Joy Lessons

Greetings, dear readers.

It is no secret that I share my everydays with a crew of fur-folk and that they are a source of endless entertainment.

This evening Chiquita found her source of entertainment in one of the six or eight toy balls floating about the living room.

That she is not just perfectly content, but completely enthralled with rolling on, mouthing, and wiggling around with this toy that she has played with countless times before is adorable. That she thinks I should be similarly entertained and keeps bringing me the ball, too, is hilarious. When I toss it for her, she is overjoyed.

I could probably do worse than to follow her rules: play with what you find, ask the human for help, be joyful in the moment. Have a nibble, take a nap, do it again.

Readers, I hope a little joy creeps, or wiggles, into your days. Be well and safe – I am grateful you are here.

August Walkabout

Greetings, dear readers.

After several weeks of hot, wet weather, we had a cooler afternoon to go walkabout. I wandered my customary haunts up the hill and found the stands of oddball yellow asteracea that I had the devil of a time keying out. After cycling through several possible names, I finally landed on large flowered leafcup, Polymnia uvedalia. One of its other names is bear’s foot, I would imagine for the out-sized leaves. However we call them, they are blooming and attracting a whole host of followers.

Like this little native bee:

And a tiny dark skipper (possibly a Dun Skipper, they are notoriously difficult to ID):

The final visitor, too far away to photograph, was a well-worn female black swallowtail, blue skirts flashing. Her hindwings were still showy, but the forewings were tattered and almost see-through. It is amazing how something so delicate can be battered and still flit from flower to flower and then lift off into the woods.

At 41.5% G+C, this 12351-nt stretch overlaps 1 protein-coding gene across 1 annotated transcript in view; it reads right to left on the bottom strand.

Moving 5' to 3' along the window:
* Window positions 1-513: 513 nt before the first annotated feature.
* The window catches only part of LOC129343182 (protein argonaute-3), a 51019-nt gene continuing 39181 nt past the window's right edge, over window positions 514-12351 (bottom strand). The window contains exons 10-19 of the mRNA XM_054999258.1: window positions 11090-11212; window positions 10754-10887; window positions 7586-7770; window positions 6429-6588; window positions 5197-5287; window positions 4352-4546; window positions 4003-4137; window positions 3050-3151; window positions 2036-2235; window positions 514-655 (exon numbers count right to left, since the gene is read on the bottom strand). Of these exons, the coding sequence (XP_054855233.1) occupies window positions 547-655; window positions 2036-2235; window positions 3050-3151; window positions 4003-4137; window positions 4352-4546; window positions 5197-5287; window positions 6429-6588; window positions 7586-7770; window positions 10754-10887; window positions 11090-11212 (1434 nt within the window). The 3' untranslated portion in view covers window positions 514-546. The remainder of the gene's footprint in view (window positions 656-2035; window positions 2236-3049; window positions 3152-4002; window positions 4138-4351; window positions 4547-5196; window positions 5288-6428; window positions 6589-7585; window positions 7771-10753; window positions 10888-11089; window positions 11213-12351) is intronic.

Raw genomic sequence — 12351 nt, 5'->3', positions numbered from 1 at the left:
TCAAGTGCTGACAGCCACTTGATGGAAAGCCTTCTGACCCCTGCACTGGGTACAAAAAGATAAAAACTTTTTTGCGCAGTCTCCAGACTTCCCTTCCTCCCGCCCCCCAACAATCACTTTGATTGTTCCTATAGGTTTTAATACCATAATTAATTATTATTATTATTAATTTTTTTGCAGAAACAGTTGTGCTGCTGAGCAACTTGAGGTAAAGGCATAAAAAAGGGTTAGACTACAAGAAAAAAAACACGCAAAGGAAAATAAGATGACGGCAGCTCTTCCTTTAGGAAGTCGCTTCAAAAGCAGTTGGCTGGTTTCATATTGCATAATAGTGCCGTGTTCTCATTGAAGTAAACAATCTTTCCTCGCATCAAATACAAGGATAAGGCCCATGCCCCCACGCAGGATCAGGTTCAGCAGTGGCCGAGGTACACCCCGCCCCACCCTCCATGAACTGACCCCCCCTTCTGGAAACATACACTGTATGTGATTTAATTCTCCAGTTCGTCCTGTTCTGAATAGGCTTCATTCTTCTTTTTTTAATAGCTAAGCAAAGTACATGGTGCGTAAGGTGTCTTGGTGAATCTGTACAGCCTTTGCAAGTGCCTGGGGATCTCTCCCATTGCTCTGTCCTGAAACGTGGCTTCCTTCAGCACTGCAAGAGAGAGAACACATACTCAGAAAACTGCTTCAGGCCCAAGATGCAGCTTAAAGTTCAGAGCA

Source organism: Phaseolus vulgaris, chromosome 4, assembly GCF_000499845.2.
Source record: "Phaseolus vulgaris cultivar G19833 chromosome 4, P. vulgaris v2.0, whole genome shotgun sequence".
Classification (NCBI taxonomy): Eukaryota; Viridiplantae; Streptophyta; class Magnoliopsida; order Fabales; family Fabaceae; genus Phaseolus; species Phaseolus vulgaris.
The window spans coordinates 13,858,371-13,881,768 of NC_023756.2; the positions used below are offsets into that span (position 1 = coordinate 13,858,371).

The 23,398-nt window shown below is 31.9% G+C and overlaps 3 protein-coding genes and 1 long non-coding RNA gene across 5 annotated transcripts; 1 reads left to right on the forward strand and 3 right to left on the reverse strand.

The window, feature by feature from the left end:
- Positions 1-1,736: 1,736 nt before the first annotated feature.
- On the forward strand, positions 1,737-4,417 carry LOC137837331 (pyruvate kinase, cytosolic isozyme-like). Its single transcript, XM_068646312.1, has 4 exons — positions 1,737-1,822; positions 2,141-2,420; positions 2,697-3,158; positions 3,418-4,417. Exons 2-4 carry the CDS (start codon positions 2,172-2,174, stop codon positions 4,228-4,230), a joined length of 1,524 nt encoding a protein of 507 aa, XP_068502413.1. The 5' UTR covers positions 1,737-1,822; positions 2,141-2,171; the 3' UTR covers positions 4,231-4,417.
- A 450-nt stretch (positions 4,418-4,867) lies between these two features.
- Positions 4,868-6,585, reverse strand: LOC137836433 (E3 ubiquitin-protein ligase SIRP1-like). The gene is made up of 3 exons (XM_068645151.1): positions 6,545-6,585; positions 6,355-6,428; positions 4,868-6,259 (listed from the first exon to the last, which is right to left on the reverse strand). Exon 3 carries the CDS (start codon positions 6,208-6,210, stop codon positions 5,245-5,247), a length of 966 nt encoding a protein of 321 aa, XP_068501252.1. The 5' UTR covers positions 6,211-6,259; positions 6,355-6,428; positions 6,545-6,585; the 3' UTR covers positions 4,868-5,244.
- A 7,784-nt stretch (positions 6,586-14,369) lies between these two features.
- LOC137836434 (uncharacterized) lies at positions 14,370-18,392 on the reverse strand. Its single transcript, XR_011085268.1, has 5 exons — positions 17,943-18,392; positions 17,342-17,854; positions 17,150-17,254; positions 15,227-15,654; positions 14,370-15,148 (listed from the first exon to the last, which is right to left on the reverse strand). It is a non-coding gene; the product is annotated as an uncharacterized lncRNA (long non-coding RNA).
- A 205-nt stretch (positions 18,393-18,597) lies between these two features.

It certainly makes me stop and think about the whinging I’m willing to do on occasion. What can there be to whine about when there are still butterflies and flowers to learn from?

Readers, I hope the season brings treasures where you are, too. The comments are always open, they are moderated and I read every one. Be safe and well, I am grateful you are here.

Holding Pattern

Greetings, dear readers.

I am in a holding pattern right now. That term came from aviation, meaning the repetitive flight path of an airplane staying in the same airspace while waiting to land. It is taken to mean a waiting time, going in circles while not really going anywhere.

I  think there can be a different meaning. Holding the pattern can also mean getting into a routine and jiving with it. Waking up at the same time, the same coffee in the cup, the same chores every day, the same drive to work. When I’m lucky – It’s a groove not a rut. Holding the pattern leaves some thought-space for other things, the creative spark has a little tinder, a few dry thoughts tucked under the branch of familiarity, ready to burst into flame.

Suddenly, what was routine becomes the soil for creativity and being in a consistent pattern means time at the end of the day to capture the spark.

Having some space inside that routine, the spark will catch. You never know what’s hiding behind familiar moment, suddenly new.


TV Test Pattern By Denelson83 – Own work, CC BY-SA 3.0,

Readers, I hope what is holding pattern for you is a place of contentment, with the occasional sweet surprise. Do keep well and safe – I am grateful you are here.

Leaning Toward Simplicity

Greetings, dear readers.

I am leaning toward simplicity today.

IMG_6443That space where attention is not divided, where one thought can hold space for a time and bloom, unshattered.

Where paying attention leads into growing deeper and defter and more alive.

Where breath is enough because you have time and space to breathe.